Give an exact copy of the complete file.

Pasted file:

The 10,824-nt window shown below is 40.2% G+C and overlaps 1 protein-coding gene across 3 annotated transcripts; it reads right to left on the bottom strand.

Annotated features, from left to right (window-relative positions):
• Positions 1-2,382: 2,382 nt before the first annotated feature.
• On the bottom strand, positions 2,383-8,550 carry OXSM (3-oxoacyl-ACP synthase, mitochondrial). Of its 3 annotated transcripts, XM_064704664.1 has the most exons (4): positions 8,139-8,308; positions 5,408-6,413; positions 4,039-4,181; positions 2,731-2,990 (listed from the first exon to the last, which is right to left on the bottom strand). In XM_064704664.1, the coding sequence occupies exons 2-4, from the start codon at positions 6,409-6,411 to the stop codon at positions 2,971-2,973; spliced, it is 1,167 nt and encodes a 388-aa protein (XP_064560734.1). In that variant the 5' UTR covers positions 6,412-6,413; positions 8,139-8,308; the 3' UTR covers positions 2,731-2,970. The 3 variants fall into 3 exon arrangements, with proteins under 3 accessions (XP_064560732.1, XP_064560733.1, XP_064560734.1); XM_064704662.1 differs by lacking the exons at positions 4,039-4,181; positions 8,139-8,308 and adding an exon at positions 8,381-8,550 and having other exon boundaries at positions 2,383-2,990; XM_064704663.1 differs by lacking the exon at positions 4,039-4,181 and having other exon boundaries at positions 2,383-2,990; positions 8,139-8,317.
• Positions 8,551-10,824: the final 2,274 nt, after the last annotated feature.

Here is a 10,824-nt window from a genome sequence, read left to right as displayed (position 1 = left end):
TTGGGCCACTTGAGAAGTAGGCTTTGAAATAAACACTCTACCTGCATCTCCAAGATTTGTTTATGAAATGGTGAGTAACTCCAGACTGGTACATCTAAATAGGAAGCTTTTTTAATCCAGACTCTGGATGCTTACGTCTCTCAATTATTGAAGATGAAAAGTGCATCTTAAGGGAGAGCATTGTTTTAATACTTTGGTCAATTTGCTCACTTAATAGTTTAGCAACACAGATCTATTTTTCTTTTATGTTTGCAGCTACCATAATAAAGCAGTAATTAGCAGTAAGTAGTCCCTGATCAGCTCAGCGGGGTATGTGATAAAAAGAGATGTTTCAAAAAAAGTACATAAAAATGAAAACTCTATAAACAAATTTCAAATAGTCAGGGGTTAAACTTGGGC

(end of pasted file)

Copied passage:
The 10,824-nt window shown below is 40.2% G+C and overlaps 1 protein-coding gene across 3 annotated transcripts; it reads right to left on the bottom strand.

Annotated features, from left to right (window-relative positions):
• Positions 1-2,382: 2,382 nt before the first annotated feature.
• On the bottom strand, positions 2,383-8,550 carry OXSM (3-oxoacyl-ACP synthase, mitochondrial). Of its 3 annotated transcripts, XM_064704664.1 has the most exons (4): positions 8,139-8,308; positions 5,408-6,413; positions 4,039-4,181; positions 2,731-2,990 (listed from the first exon to the last, which is right to left on the bottom strand). In XM_064704664.1, the coding sequence occupies exons 2-4, from the start codon at positions 6,409-6,411 to the stop codon at positions 2,971-2,973; spliced, it is 1,167 nt and encodes a 388-aa protein (XP_064560734.1). In that variant the 5' UTR covers positions 6,412-6,413; positions 8,139-8,308; the 3' UTR covers positions 2,731-2,970. The 3 variants fall into 3 exon arrangements, with proteins under 3 accessions (XP_064560732.1, XP_064560733.1, XP_064560734.1); XM_064704662.1 differs by lacking the exons at positions 4,039-4,181; positions 8,139-8,308 and adding an exon at positions 8,381-8,550 and having other exon boundaries at positions 2,383-2,990; XM_064704663.1 differs by lacking the exon at positions 4,039-4,181 and having other exon boundaries at positions 2,383-2,990; positions 8,139-8,317.
• Positions 8,551-10,824: the final 2,274 nt, after the last annotated feature.

Here is a 10,824-nt window from a genome sequence, read left to right as displayed (position 1 = left end):
TTGGGCCACTTGAGAAGTAGGCTTTGAAATAAACACTCTACCTGCATCTCCAAGATTTGTTTATGAAATGGTGAGTAACTCCAGACTGGTACATCTAAATAGGAAGCTTTTTTAATCCAGACTCTGGATGCTTACGTCTCTCAATTATTGAAGATGAAAAGTGCATCTTAAGGGAGAGCATTGTTTTAATACTTTGGTCAATTTGCTCACTTAATAGTTTAGCAACACAGATCTATTTTTCTTTTATGTTTGCAGCTACCATAATAAAGCAGTAATTAGCAGTAAGTAGTCCCTGATCAGCTCAGCGGGGTATGTGATAAAAAGAGATGTTTCAAAAAAAGTACATAAAAATGAAAACTCTATAAACAAATTTCAAATAGTCAGGGGTTAAACTTGGGC